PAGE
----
There are some cars that are simply destined to be compared. And I'm not talking about the seemingly never ending Accord vs. Camry debate that mid-level managers love so much to argue about. No disrespect to those seeking corporate advancement, there are simply better and more exciting cars worthy of comparison. Since BMW, wait, sorry I mean Mini, launched the reborn Cooper back in 2001, the perception of small cars, especially from America, has changed all for the better.
Europeans were already well aware that compact cars did not have to be borderline junk. Unlike Americans, they were more willing to pay a premium for a quality small car. The new Mini Cooper managed to have BMW quality combined with small car maneuverability and good packaging. More importantly, it's fun to drive and it doesn't look like some old Korean-built Ford Fiesta. Sales have soared and competitors have now invested serious R&D and money into their small car divisions. Noting this success, Fiat launched their reborn 500 in 2007 for Europe only.
Fast forward a few years and the car is finally arriving on American shores. Equipped with a 1.4-liter I4 that produces 101 hp and 91 lb-ft of torque, the small engine has variable valve timing and lift. All told, it achieves 30 mpg city and 38 mpg highway when equipped with the standard five-speed manual (a six-speed automatic is optional). There are three trims available for the US-spec model: Pop, Lounge, and Sport and all have the same engine output. The Sport has a firmer suspension, upgraded 16-inch aluminum wheels, red brake calipers, unique front and rear fascias, a Bose stereo, and Bluetooth.
Most importantly, the turbocharged Abarth version goes on sale in fall 2011. As with the Mini, Fiat will also offer buyers the chance to personalize their car with 14 color choices (including four that were available on the original car), four interior colors, and various body style graphics. Looks wise, the Fiat is more in tune with its forbearer than the Mini, which is both good and not as good. The 500 is clearly the more retro of the two, but unlike the Mini, Fiat didn't dramatically alter its proportions, resulting in a smaller car. Specifically, Fiat retained the style of the front bumper and snout from the original.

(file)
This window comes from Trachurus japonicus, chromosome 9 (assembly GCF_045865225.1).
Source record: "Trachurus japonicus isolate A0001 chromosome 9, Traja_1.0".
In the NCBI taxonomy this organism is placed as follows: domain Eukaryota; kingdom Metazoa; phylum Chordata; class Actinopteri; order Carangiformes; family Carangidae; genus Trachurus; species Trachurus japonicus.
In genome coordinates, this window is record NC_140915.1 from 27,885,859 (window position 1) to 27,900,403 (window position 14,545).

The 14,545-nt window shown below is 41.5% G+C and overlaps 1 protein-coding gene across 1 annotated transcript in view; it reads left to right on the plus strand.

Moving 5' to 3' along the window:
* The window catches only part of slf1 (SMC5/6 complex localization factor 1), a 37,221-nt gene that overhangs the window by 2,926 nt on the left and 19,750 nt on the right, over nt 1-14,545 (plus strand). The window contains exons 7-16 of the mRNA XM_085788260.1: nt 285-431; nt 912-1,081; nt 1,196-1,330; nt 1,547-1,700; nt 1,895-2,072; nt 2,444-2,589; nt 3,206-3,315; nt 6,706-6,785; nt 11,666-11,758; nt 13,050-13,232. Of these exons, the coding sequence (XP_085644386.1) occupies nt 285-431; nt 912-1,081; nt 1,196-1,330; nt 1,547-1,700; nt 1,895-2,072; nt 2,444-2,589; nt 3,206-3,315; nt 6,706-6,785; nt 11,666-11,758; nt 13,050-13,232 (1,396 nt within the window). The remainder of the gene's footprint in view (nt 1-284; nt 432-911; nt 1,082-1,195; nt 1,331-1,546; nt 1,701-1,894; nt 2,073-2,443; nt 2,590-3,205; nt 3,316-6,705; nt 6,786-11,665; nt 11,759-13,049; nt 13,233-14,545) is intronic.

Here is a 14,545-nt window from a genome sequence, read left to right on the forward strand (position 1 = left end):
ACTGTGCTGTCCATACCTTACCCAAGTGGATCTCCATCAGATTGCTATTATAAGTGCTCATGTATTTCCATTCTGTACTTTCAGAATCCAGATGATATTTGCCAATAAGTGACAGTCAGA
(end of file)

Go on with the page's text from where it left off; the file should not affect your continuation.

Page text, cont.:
The Mini only resembles its namesake, but it has dramatically grown in size. Equipped with a standard 1.6-liter I4 with 121 hp and 114 lb-ft of torque (with 29/37 mpg city/highway), it hardly sounds fast. Honestly, it's not and you need to upgrade to the turbocharged S model with 1.6-liter with 181 hp and 192 lb-ft of torque in order to fully enjoy the car. The interiors of both are excellent. They are driver-focused, stylish, and functional. Quality is higher in the Mini, but that's not to say the Fiat is lacking. In fact, its center console layout is more user-friendly and you don't have to turn your head to see the speedometer, as in the Mini.
The Fiat 500 Sport (our choice of trims) starts at $17,500 and the base Mini starts at just over $20,000. Simply put, the Mini is one of the most expensive small cars on the market, as it can cost $35k for a John Cooper Works trim. In making a final choice, it's really hard to say. Personally, we prefer the extra space the Mini provides, making it the more convenient daily driver. However, the Fiat 500 is cheaper and has so much potential. We also think it's better looking. With the Abarth and convertible on the horizon, a rematch is certain. For now, the Mini wins - based on reputation alone.
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